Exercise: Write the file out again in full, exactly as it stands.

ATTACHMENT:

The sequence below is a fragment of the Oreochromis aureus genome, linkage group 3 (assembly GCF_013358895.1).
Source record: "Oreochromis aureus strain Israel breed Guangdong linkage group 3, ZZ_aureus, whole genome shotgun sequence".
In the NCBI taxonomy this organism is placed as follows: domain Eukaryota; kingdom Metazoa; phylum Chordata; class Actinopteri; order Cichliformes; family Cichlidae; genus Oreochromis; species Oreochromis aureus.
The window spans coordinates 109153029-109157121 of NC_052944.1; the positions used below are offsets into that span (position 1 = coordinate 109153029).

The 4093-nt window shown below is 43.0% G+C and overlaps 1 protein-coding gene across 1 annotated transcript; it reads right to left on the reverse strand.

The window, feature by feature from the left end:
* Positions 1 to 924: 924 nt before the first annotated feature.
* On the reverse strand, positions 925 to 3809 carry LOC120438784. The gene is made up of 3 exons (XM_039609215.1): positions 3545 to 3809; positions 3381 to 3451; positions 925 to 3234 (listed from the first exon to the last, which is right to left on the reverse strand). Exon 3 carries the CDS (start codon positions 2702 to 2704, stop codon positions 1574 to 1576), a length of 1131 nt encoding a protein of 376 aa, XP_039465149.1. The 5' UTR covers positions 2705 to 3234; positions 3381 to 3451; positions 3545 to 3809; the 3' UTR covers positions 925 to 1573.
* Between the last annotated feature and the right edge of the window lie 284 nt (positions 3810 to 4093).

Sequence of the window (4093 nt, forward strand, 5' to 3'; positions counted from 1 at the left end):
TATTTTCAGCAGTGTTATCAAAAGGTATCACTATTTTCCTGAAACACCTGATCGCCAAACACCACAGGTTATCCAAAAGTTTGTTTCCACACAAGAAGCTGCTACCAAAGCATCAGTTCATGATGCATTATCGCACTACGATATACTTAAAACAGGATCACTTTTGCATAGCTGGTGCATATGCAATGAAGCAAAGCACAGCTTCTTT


The sequence below is a fragment of the Oreochromis aureus genome, linkage group 3 (assembly GCF_013358895.1).
Source record: "Oreochromis aureus strain Israel breed Guangdong linkage group 3, ZZ_aureus, whole genome shotgun sequence".
In the NCBI taxonomy this organism is placed as follows: domain Eukaryota; kingdom Metazoa; phylum Chordata; class Actinopteri; order Cichliformes; family Cichlidae; genus Oreochromis; species Oreochromis aureus.
The window spans coordinates 109153029-109157121 of NC_052944.1; the positions used below are offsets into that span (position 1 = coordinate 109153029).

The 4093-nt window shown below is 43.0% G+C and overlaps 1 protein-coding gene across 1 annotated transcript; it reads right to left on the reverse strand.

The window, feature by feature from the left end:
* Positions 1 to 924: 924 nt before the first annotated feature.
* On the reverse strand, positions 925 to 3809 carry LOC120438784. The gene is made up of 3 exons (XM_039609215.1): positions 3545 to 3809; positions 3381 to 3451; positions 925 to 3234 (listed from the first exon to the last, which is right to left on the reverse strand). Exon 3 carries the CDS (start codon positions 2702 to 2704, stop codon positions 1574 to 1576), a length of 1131 nt encoding a protein of 376 aa, XP_039465149.1. The 5' UTR covers positions 2705 to 3234; positions 3381 to 3451; positions 3545 to 3809; the 3' UTR covers positions 925 to 1573.
* Between the last annotated feature and the right edge of the window lie 284 nt (positions 3810 to 4093).

Sequence of the window (4093 nt, forward strand, 5' to 3'; positions counted from 1 at the left end):
TATTTTCAGCAGTGTTATCAAAAGGTATCACTATTTTCCTGAAACACCTGATCGCCAAACACCACAGGTTATCCAAAAGTTTGTTTCCACACAAGAAGCTGCTACCAAAGCATCAGTTCATGATGCATTATCGCACTACGATATACTTAAAACAGGATCACTTTTGCATAGCTGGTGCATATGCAATGAAGCAAAGCACAGCTTCTTT